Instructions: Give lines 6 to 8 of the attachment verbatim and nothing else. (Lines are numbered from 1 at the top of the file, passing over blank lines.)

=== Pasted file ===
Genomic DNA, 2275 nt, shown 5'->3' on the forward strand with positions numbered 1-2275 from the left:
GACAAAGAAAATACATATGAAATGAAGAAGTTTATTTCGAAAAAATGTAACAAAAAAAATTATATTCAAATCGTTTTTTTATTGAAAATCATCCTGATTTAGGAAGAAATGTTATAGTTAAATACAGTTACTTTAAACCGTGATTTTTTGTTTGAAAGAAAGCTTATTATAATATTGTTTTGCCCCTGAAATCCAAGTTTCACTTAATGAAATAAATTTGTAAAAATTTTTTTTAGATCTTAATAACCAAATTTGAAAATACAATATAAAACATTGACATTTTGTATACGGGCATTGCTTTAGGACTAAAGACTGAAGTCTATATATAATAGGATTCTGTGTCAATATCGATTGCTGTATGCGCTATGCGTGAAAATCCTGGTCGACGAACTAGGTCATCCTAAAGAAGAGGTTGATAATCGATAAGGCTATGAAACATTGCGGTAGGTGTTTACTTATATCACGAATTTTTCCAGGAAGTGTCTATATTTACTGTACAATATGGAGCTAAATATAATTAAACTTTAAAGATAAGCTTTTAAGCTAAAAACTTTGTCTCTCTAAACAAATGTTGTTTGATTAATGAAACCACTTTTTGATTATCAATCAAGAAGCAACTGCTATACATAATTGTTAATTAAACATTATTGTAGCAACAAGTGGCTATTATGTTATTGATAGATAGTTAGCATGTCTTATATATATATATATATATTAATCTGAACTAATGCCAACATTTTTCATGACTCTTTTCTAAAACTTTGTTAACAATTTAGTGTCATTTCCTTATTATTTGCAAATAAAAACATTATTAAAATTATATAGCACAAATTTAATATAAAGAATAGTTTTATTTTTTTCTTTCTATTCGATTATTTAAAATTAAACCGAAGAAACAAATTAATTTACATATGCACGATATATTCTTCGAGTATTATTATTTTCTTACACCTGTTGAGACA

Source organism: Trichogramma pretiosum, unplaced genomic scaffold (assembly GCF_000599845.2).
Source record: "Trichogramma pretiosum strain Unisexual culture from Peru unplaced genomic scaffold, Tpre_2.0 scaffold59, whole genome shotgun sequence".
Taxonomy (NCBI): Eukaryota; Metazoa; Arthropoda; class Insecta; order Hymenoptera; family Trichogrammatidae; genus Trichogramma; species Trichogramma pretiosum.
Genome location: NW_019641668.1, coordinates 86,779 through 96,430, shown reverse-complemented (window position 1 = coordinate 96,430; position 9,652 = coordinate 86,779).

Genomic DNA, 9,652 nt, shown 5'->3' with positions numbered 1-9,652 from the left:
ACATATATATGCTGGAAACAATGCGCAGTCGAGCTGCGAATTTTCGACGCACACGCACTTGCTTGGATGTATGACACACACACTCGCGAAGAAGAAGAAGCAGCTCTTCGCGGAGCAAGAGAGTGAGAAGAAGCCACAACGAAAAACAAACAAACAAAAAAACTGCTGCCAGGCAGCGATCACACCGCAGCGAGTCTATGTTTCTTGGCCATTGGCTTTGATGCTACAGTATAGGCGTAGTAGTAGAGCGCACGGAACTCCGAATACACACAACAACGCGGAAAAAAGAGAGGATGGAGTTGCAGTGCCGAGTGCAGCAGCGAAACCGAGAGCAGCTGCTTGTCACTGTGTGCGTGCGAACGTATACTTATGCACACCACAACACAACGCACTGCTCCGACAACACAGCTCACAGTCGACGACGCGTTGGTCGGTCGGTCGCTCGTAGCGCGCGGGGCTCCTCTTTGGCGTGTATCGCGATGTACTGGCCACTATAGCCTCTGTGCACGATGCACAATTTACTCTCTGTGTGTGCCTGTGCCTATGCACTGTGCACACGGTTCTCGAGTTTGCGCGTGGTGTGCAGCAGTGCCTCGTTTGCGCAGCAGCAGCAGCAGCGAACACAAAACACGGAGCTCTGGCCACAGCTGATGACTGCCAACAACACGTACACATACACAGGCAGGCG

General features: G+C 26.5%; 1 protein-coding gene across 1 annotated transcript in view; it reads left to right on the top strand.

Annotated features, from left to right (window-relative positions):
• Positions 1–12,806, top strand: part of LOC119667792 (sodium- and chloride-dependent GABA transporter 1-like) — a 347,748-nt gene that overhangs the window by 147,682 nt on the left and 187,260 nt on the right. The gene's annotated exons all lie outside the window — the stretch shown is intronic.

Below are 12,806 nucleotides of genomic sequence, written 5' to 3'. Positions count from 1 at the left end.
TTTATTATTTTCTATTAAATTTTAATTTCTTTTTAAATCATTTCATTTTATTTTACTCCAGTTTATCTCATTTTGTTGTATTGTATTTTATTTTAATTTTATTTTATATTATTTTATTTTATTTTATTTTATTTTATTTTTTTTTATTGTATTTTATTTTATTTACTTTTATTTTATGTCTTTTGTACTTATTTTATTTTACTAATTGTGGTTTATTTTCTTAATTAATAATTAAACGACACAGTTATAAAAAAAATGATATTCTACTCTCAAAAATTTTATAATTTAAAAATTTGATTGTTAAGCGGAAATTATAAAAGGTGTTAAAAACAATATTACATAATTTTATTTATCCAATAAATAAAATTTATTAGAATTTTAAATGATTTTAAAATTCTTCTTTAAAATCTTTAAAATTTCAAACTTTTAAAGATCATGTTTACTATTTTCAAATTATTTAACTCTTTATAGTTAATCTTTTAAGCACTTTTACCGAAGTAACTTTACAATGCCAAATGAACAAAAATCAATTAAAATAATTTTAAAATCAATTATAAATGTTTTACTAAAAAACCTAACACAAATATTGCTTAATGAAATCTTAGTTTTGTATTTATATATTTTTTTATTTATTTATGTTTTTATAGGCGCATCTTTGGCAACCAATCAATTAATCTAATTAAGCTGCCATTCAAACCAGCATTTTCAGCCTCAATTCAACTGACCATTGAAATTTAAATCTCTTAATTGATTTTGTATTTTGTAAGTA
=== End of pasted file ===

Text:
Genome location: NW_019641668.1, coordinates 86,779 through 96,430, shown reverse-complemented (window position 1 = coordinate 96,430; position 9,652 = coordinate 86,779).

Genomic DNA, 9,652 nt, shown 5'->3' with positions numbered 1-9,652 from the left:
ACATATATATGCTGGAAACAATGCGCAGTCGAGCTGCGAATTTTCGACGCACACGCACTTGCTTGGATGTATGACACACACACTCGCGAAGAAGAAGAAGCAGCTCTTCGCGGAGCAAGAGAGTGAGAAGAAGCCACAACGAAAAACAAACAAACAAAAAAACTGCTGCCAGGCAGCGATCACACCGCAGCGAGTCTATGTTTCTTGGCCATTGGCTTTGATGCTACAGTATAGGCGTAGTAGTAGAGCGCACGGAACTCCGAATACACACAACAACGCGGAAAAAAGAGAGGATGGAGTTGCAGTGCCGAGTGCAGCAGCGAAACCGAGAGCAGCTGCTTGTCACTGTGTGCGTGCGAACGTATACTTATGCACACCACAACACAACGCACTGCTCCGACAACACAGCTCACAGTCGACGACGCGTTGGTCGGTCGGTCGCTCGTAGCGCGCGGGGCTCCTCTTTGGCGTGTATCGCGATGTACTGGCCACTATAGCCTCTGTGCACGATGCACAATTTACTCTCTGTGTGTGCCTGTGCCTATGCACTGTGCACACGGTTCTCGAGTTTGCGCGTGGTGTGCAGCAGTGCCTCGTTTGCGCAGCAGCAGCAGCAGCGAACACAAAACACGGAGCTCTGGCCACAGCTGATGACTGCCAACAACACGTACACATACACAGGCAGGCG